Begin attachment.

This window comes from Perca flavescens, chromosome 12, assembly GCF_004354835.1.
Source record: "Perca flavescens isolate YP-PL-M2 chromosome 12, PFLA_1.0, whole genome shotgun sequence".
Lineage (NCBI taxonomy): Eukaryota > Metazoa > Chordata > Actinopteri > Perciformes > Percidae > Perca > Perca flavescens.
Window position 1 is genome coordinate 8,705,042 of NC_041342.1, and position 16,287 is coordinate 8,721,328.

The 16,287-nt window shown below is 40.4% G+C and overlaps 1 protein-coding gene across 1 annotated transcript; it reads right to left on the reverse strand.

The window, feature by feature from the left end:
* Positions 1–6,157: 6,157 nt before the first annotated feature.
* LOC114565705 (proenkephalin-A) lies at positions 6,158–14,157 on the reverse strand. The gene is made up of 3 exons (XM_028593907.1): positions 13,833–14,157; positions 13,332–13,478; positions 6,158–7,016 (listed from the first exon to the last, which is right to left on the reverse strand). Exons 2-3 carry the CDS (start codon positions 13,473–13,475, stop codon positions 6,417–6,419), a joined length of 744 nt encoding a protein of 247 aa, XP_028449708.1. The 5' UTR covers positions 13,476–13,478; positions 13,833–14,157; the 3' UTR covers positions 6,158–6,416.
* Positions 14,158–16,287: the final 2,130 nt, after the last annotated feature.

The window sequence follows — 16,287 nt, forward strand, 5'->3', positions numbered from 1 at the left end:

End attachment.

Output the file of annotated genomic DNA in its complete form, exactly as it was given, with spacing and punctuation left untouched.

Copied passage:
This window comes from Perca flavescens, chromosome 12, assembly GCF_004354835.1.
Source record: "Perca flavescens isolate YP-PL-M2 chromosome 12, PFLA_1.0, whole genome shotgun sequence".
Lineage (NCBI taxonomy): Eukaryota > Metazoa > Chordata > Actinopteri > Perciformes > Percidae > Perca > Perca flavescens.
Window position 1 is genome coordinate 8,705,042 of NC_041342.1, and position 16,287 is coordinate 8,721,328.

The 16,287-nt window shown below is 40.4% G+C and overlaps 1 protein-coding gene across 1 annotated transcript; it reads right to left on the reverse strand.

The window, feature by feature from the left end:
* Positions 1–6,157: 6,157 nt before the first annotated feature.
* LOC114565705 (proenkephalin-A) lies at positions 6,158–14,157 on the reverse strand. The gene is made up of 3 exons (XM_028593907.1): positions 13,833–14,157; positions 13,332–13,478; positions 6,158–7,016 (listed from the first exon to the last, which is right to left on the reverse strand). Exons 2-3 carry the CDS (start codon positions 13,473–13,475, stop codon positions 6,417–6,419), a joined length of 744 nt encoding a protein of 247 aa, XP_028449708.1. The 5' UTR covers positions 13,476–13,478; positions 13,833–14,157; the 3' UTR covers positions 6,158–6,416.
* Positions 14,158–16,287: the final 2,130 nt, after the last annotated feature.

The window sequence follows — 16,287 nt, forward strand, 5'->3', positions numbered from 1 at the left end: